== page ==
Professors at Ferris State University, in Big Rapids, Mich., use tools likeTegrity, which lets professors record videos or podcasts of their lectures for students to play on their own time, says Todd A. Stanislav, director of the Faculty Center for Teaching and Learning there.

The center has encouraged faculty members to break up their lectures into chunks, which allows students to focus on particularly challenging topics, Mr. Stanislav says.

“If you have a video lecture on a single concept, you can tie other kinds of activities to that,” he explains, adding that students can then take a quiz or write a short piece on the topic. “You have to get the students to think, as learners, about really being able to master a particular concept or skill.”

Professors have also sought out ways to administer tests and quizzes online, and Mr. Stanislav says many have asked the center for help in designing online examinations and controlling the outside information students can view online while taking a test.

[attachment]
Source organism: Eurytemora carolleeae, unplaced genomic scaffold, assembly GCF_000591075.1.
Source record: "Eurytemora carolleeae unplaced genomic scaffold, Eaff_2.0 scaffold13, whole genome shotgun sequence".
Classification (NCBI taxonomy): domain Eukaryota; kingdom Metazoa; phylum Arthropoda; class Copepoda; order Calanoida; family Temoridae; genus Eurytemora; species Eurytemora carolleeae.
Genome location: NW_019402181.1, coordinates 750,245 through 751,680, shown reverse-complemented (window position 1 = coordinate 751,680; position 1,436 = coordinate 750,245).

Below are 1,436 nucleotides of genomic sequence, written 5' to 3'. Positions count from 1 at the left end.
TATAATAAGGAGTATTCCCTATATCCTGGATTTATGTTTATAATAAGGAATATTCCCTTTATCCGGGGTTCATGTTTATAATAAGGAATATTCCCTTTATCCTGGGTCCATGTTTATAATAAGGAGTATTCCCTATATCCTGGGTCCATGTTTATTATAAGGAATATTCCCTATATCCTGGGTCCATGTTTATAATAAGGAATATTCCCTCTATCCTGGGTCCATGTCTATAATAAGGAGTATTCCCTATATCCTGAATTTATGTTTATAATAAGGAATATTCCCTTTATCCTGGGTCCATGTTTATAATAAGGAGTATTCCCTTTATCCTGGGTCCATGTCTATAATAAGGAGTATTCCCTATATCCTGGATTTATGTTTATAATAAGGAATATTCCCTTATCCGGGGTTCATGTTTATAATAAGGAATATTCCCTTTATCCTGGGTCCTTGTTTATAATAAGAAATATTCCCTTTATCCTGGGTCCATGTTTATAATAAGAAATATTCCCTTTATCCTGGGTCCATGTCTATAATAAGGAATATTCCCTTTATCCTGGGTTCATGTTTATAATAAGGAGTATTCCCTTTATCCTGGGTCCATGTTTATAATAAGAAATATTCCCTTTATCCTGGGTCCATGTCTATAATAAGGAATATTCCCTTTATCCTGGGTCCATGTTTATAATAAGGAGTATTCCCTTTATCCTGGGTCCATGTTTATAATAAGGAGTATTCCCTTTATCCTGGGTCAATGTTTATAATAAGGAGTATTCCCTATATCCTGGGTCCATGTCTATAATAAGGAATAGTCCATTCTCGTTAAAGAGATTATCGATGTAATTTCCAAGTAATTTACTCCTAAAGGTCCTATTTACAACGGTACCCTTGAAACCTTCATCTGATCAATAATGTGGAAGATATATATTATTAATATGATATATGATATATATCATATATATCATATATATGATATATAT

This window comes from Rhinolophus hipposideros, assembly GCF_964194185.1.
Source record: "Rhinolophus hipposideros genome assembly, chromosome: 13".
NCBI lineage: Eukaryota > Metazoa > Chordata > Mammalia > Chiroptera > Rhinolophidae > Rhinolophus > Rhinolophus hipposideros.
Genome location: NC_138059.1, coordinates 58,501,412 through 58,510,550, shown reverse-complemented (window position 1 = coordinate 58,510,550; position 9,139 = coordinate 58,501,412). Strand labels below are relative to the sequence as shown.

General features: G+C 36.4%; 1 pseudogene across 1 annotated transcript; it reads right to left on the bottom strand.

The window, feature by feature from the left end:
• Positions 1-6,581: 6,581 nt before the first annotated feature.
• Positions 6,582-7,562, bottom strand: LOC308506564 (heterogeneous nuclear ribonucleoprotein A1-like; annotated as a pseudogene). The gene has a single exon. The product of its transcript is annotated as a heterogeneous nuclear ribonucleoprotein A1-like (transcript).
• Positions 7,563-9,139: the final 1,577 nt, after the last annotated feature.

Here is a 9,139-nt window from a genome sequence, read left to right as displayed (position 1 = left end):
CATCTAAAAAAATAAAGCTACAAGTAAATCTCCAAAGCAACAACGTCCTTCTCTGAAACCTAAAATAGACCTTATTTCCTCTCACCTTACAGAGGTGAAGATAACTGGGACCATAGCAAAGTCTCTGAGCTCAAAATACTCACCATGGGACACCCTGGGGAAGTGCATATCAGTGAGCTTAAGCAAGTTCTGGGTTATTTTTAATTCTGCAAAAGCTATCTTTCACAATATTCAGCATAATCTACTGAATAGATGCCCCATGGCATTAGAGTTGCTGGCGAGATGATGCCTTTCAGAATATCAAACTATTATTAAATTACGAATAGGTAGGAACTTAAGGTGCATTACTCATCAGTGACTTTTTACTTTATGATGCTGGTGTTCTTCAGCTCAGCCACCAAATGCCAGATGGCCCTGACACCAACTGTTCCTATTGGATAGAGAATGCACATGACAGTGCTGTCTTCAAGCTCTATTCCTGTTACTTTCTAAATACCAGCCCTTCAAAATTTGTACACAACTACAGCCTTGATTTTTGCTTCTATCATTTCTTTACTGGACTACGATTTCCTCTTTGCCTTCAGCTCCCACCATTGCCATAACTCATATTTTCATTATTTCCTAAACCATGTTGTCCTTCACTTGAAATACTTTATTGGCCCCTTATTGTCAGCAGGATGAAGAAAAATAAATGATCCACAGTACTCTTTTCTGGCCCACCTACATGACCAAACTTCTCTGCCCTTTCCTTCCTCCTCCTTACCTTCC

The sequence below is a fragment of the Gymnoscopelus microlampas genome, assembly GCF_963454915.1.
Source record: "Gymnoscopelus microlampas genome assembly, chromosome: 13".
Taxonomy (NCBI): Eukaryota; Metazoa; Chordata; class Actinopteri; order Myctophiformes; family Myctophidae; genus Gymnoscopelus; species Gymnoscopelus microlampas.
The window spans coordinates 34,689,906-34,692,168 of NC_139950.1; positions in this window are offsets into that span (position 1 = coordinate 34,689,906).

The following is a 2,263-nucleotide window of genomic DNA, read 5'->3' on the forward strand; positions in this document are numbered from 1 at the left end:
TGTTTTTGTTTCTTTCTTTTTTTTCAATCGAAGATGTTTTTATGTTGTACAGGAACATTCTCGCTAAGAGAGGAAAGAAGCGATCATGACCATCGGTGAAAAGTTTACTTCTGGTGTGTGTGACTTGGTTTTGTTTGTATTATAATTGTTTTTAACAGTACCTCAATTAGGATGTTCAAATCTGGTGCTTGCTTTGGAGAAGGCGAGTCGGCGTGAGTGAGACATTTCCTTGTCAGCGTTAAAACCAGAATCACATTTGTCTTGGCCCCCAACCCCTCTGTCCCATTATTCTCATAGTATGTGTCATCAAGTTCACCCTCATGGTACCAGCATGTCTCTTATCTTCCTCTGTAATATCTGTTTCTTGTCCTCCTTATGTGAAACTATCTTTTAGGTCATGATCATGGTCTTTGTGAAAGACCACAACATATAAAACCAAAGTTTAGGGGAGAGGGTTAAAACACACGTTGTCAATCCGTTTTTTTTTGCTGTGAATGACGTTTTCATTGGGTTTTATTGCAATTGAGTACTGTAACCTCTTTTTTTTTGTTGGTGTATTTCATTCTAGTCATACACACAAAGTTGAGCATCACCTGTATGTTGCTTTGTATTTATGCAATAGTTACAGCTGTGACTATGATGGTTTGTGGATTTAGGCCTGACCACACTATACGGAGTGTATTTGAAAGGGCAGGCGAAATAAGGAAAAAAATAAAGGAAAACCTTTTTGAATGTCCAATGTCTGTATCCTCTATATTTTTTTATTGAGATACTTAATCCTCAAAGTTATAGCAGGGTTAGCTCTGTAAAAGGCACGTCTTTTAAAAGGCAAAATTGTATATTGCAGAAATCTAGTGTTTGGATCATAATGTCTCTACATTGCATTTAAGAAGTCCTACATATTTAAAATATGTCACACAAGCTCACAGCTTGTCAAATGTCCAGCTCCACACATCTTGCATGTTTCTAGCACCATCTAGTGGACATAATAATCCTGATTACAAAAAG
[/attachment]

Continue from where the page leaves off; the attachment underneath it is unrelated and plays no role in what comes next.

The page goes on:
Efforts are afoot to build on the online-learning requirement in Michigan. State laws passed in the last decade have put more funding into schools for new technology, says Mark Smith, executive director of the Michigan Association for Computer Users in Learning.

Meanwhile, Michigan Virtual University hopes to persuade local colleges to encourage prospective students to take a full online course, not just a “learning experience,” before applying. The virtual university’s president, Jamey Fitzpatrick, says he doesn’t think colleges have done enough to tell parents and students about opportunities to take online courses while on a campus.

“The vast majority of young people today going through high school know they need to take four years of math, four years of English,” Mr. Fitzpatrick says. “They probably don’t know that they need to have this online-learning experience.”

About Ryan C. Fowler

Ryan is a curricular fellow at the Center for Hellenic Studies in Washington D.C. He also teaches at Franklin and Marshall College and Lancaster Theological Seminary.